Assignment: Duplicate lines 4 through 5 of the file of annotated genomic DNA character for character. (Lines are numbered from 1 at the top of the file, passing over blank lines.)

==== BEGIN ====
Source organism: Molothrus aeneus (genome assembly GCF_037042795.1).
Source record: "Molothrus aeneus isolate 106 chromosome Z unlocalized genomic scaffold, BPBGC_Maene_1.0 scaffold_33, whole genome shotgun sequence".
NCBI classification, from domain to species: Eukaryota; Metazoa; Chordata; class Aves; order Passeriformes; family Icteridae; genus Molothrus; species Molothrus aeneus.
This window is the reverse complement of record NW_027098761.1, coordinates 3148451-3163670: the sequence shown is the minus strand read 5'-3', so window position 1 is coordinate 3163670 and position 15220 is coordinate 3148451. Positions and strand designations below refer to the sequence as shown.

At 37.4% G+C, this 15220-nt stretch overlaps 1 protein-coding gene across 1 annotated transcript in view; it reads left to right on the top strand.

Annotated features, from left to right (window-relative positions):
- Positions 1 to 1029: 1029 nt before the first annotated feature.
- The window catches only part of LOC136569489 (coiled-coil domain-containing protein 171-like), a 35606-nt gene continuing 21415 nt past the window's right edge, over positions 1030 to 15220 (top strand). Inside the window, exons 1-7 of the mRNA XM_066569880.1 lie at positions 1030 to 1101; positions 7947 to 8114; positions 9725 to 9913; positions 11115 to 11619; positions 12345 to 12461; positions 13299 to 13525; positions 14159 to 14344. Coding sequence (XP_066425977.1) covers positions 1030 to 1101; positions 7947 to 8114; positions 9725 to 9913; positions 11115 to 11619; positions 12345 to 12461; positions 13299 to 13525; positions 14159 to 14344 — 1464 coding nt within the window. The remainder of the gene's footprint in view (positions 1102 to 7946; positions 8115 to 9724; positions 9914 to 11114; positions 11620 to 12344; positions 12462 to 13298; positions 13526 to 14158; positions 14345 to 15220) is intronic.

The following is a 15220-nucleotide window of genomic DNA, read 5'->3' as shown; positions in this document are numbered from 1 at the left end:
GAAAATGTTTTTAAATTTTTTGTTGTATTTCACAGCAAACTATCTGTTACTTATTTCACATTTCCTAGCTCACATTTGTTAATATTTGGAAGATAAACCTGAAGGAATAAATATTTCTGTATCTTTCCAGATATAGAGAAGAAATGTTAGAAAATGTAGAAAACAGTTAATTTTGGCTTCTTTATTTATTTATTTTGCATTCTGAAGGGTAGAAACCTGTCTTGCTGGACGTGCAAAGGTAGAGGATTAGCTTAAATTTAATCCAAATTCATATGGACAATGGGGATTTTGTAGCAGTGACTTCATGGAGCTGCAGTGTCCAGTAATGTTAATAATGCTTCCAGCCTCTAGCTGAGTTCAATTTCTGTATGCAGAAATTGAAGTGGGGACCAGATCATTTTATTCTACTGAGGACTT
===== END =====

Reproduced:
This window is the reverse complement of record NW_027098761.1, coordinates 3148451-3163670: the sequence shown is the minus strand read 5'-3', so window position 1 is coordinate 3163670 and position 15220 is coordinate 3148451. Positions and strand designations below refer to the sequence as shown.

At 37.4% G+C, this 15220-nt stretch overlaps 1 protein-coding gene across 1 annotated transcript in view; it reads left to right on the top strand.